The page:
'Outrage', Part 3

Some questions arising from the release of 'Outrage'.  See earlier posts on the same topic here and here. It’s difficult to know how we should respond to such complicated matters.  I think this story raises at least six distinct questions:

1: What should the public response be to political representatives who endorse homophobic legislation or refuse to challenge homophobia, but who are later found to be involved in same-sex activity?  Is this simply hypocrisy, worthy only of condemnation and public ridicule, or could it be more complicated than that?

2: Sex in public restrooms is illegal; but shouldn’t we ask why such activities occur in the first place?  Isn't the obvious case that the existence of an ‘underground’ gay culture is the corollary of widespread societal homophobia?

3: The hidden behavior that well-known religious leaders and politicians have had recently exposed are more than simply a breach of the law or marital vows.  They are probably also examples of lifelong struggle by these men to reconcile their  sexuality.  In the senator's case, as a 62 year old man, he came of age in a time even more homophobic than ours.  Whatever the realities of his sexual orientation; whether he is a repressed gay man, or a confused straight man, or if he is the victim of a smear campaign, along with the public critique warranted by those who allow homophobia to prevail unchecked, he (and his family) also deserve our empathy. Should those of us who were moved by ‘Brokeback Mountain’ not consider that the characters who earned our sympathy in that film have  human faces; and that the faces of Ted Haggard or Larry Craig are human too?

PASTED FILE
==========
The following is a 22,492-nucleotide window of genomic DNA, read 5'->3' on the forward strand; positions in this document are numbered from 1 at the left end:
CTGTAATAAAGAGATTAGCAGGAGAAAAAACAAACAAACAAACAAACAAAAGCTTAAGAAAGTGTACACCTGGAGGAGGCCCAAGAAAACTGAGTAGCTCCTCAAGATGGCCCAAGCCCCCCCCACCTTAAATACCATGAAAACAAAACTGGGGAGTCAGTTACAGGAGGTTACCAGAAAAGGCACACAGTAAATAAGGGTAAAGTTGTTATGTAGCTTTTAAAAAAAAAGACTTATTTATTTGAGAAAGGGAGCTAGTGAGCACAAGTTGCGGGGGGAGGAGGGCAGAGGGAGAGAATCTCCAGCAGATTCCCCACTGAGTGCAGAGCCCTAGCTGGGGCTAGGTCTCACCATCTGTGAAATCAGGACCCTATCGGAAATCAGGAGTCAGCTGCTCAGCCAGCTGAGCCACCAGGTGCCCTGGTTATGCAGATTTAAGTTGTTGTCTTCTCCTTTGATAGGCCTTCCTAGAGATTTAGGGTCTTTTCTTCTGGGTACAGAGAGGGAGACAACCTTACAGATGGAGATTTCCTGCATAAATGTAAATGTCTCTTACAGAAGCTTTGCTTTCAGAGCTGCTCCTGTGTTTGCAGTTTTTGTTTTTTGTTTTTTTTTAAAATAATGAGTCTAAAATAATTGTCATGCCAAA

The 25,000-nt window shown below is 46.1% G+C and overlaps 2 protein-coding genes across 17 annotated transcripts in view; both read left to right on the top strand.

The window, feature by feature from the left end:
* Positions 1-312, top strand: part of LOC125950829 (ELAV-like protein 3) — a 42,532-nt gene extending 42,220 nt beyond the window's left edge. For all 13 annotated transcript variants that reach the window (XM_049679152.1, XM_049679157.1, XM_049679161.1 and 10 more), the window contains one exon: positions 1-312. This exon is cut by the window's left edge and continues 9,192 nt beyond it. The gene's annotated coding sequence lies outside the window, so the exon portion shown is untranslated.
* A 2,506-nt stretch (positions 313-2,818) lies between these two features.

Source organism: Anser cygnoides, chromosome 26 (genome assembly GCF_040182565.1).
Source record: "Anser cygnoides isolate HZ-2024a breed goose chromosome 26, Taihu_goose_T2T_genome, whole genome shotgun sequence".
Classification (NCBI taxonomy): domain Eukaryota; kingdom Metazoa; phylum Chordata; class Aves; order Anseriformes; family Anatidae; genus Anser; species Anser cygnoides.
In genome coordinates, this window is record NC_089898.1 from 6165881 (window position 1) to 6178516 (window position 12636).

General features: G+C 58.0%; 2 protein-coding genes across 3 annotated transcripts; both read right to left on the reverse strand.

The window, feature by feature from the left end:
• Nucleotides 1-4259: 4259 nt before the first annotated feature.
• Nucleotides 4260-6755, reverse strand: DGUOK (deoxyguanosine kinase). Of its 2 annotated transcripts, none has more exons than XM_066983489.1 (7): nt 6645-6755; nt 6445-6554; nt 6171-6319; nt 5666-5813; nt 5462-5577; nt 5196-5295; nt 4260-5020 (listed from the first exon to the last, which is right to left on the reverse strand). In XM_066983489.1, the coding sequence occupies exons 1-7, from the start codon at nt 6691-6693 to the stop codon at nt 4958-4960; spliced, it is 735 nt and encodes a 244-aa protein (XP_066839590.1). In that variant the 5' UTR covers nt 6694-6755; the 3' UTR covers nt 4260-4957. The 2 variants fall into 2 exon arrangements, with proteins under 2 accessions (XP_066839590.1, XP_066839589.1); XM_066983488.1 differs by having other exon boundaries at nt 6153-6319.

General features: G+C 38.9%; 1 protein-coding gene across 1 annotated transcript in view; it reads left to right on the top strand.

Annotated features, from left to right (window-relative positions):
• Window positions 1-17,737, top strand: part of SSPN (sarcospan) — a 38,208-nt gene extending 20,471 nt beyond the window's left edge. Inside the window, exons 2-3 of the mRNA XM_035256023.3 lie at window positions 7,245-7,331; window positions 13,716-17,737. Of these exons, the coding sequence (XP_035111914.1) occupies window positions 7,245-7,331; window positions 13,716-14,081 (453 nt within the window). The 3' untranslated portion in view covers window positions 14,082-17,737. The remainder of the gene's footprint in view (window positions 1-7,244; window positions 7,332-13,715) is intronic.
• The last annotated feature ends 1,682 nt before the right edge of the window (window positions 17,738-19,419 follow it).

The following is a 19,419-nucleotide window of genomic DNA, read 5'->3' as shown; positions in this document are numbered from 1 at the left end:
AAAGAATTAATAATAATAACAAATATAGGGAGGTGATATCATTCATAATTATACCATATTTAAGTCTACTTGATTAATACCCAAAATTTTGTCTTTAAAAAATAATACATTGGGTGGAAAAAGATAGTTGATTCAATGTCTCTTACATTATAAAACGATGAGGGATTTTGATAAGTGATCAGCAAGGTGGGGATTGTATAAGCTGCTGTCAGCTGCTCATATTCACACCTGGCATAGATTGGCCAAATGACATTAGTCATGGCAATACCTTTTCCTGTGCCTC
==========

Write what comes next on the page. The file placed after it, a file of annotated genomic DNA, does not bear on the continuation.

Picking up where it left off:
4: If it is possible that the threat of outing a politician in 1995 may actually have killed him, why would it be safer to do so today?

5: We live in a society where it is still widely thought shameful or dysfunctional to be gay.  For a public figure to acknowledge that their sexuality even has grey areas is to invite disaster.  A few honorable and courageous people are prepared to speak up; but most are not able to.  There is a long (old) history of positive engagement by some theologians with sexuality in general; but religious institutions today frequently discuss sexuality only in the context of the challenges it raises.  What steps should we take to facilitate a substantive and well-resourced conversation about a positive theology of sexuality?  How can we talk about sexuality without merely problematising it?

6: What's your place in this discussion?